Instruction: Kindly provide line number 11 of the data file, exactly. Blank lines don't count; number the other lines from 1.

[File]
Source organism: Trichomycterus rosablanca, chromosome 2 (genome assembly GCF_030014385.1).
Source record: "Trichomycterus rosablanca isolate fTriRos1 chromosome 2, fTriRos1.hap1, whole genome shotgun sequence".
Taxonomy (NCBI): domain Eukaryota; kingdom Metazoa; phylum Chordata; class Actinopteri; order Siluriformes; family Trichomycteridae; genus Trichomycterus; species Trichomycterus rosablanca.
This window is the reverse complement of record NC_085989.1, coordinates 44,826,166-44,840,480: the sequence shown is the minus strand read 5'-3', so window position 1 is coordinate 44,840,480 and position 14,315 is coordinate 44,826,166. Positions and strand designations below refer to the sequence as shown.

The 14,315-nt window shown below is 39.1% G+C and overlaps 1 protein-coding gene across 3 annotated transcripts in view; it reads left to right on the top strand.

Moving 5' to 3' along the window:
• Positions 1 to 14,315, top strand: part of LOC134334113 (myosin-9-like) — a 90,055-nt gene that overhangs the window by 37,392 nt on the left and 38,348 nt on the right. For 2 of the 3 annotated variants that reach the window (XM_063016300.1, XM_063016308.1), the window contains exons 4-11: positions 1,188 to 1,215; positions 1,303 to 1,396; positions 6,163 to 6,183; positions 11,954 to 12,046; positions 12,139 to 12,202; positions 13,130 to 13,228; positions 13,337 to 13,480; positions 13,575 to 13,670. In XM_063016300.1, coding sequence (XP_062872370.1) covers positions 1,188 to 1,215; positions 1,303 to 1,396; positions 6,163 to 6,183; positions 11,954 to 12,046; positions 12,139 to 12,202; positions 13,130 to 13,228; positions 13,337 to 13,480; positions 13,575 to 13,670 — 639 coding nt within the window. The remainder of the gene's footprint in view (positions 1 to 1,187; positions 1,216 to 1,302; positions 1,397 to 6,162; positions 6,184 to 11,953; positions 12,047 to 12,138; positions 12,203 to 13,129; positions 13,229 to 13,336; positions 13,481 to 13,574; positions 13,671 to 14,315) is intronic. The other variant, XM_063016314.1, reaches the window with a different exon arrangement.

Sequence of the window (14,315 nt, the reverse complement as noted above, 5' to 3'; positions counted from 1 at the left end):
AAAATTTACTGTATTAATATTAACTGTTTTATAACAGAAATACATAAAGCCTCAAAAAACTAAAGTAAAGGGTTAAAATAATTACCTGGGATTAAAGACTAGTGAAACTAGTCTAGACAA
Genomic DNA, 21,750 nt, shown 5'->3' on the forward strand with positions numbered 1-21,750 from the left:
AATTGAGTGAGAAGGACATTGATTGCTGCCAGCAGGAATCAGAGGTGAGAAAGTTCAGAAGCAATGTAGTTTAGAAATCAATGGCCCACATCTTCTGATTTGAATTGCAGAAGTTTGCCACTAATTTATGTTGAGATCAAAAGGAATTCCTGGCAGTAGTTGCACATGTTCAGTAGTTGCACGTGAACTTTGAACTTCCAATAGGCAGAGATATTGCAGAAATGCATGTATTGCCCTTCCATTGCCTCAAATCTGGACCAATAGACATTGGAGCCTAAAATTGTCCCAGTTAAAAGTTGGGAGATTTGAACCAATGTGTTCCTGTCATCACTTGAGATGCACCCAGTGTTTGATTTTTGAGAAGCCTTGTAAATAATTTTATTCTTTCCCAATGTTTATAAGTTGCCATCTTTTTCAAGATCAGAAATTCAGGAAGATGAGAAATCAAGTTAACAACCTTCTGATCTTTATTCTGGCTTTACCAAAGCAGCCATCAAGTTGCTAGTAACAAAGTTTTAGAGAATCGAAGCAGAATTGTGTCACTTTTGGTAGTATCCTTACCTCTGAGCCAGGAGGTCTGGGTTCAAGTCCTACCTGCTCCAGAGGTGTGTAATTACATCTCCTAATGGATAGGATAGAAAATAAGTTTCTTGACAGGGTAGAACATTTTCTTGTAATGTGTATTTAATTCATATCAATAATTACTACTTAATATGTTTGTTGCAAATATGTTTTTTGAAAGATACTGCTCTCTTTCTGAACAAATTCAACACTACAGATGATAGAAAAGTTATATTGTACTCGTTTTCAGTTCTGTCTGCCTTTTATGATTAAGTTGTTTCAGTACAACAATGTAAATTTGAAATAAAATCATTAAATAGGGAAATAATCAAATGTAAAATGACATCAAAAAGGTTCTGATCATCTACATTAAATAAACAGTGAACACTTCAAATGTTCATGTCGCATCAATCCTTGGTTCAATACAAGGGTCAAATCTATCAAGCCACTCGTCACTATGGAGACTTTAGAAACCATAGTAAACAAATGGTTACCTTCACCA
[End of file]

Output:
AATTGAGTGAGAAGGACATTGATTGCTGCCAGCAGGAATCAGAGGTGAGAAAGTTCAGAAGCAATGTAGTTTAGAAATCAATGGCCCACATCTTCTGATTTGAATTGCAGAAGTTTGCCACTAATTTATGTTGAGATCAAAAGGAATTCCTGGCAGTAGTTGCACATGTTCAGTAGTTGCACGTGAACTTTGAACTTCCAATAGGCAGAGATATTGCAGAAATGCATGTATTGCCCTTCCATTGCCTCAAATCTGGACCAATAGACATTGGAGCCTAAAATTGTCCCAGTTAAAAGTTGGGAGATTTGAACCAATGTGTTCCTGTCATCACTTGAGATGCACCCAGTGTTTGATTTTTGAGAAGCCTTGTAAATAATTTTATTCTTTCCCAATGTTTATAAGTTGCCATCTTTTTCAAGATCAGAAATTCAGGAAGATGAGAAATCAAGTTAACAACCTTCTGATCTTTATTCTGGCTTTACCAAAGCAGCCATCAAGTTGCTAGTAACAAAGTTTTAGAGAATCGAAGCAGAATTGTGTCACTTTTGGTAGTATCCTTACCTCTGAGCCAGGAGGTCTGGGTTCAAGTCCTACCTGCTCCAGAGGTGTGTAATTACATCTCCTAATGGATAGGATAGAAAATAAGTTTCTTGACAGGGTAGAACATTTTCTTGTAATGTGTATTTAATTCATATCAATAATTACTACTTAATATGTTTGTTGCAAATATGTTTTTTGAAAGATACTGCTCTCTTTCTGAACAAATTCAACACTACAGATGATAGAAAAGTTATATTGTACTCGTTTTCAGTTCTGTCTGCCTTTTATGATTAAGTTGTTTCAGTACAACAATGTAAATTTGAAATAAAATCATTAAATAGGGAAATAATCAAATGTAAAATGACATCAAAAAGGTTCTGATCATCTACATTAAATAAACAGTGAACACTTCAAATGTTCATGTCGCATCAATCCTTGGTTCAATACAAGGGTCAAATCTATCAAGCCACTCGTCACTATGGAGACTTTAGAAACCATAGTAAACAAATGGTTACCTTCACCA